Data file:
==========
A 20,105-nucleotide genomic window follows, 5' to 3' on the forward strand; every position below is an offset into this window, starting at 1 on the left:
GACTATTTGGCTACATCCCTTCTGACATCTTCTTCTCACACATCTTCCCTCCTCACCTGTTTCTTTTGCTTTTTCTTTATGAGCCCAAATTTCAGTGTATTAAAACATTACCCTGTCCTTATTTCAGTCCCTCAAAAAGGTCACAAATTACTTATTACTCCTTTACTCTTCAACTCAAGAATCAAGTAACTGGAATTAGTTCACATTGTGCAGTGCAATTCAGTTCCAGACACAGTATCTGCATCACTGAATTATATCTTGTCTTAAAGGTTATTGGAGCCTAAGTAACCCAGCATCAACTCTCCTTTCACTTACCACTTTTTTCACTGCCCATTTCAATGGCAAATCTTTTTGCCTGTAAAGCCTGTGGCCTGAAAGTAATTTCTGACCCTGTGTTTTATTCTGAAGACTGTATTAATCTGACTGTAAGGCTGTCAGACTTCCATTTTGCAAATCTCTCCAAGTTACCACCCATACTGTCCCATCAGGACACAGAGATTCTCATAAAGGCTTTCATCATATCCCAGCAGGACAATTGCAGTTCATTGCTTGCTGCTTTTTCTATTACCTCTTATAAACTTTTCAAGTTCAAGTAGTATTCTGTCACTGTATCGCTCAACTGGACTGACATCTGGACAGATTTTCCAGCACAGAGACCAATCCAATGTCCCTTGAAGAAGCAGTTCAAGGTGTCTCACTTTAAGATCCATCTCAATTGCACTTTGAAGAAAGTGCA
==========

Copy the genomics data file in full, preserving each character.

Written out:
A 20,105-nucleotide genomic window follows, 5' to 3' on the forward strand; every position below is an offset into this window, starting at 1 on the left:
GACTATTTGGCTACATCCCTTCTGACATCTTCTTCTCACACATCTTCCCTCCTCACCTGTTTCTTTTGCTTTTTCTTTATGAGCCCAAATTTCAGTGTATTAAAACATTACCCTGTCCTTATTTCAGTCCCTCAAAAAGGTCACAAATTACTTATTACTCCTTTACTCTTCAACTCAAGAATCAAGTAACTGGAATTAGTTCACATTGTGCAGTGCAATTCAGTTCCAGACACAGTATCTGCATCACTGAATTATATCTTGTCTTAAAGGTTATTGGAGCCTAAGTAACCCAGCATCAACTCTCCTTTCACTTACCACTTTTTTCACTGCCCATTTCAATGGCAAATCTTTTTGCCTGTAAAGCCTGTGGCCTGAAAGTAATTTCTGACCCTGTGTTTTATTCTGAAGACTGTATTAATCTGACTGTAAGGCTGTCAGACTTCCATTTTGCAAATCTCTCCAAGTTACCACCCATACTGTCCCATCAGGACACAGAGATTCTCATAAAGGCTTTCATCATATCCCAGCAGGACAATTGCAGTTCATTGCTTGCTGCTTTTTCTATTACCTCTTATAAACTTTTCAAGTTCAAGTAGTATTCTGTCACTGTATCGCTCAACTGGACTGACATCTGGACAGATTTTCCAGCACAGAGACCAATCCAATGTCCCTTGAAGAAGCAGTTCAAGGTGTCTCACTTTAAGATCCATCTCAATTGCACTTTGAAGAAAGTGCA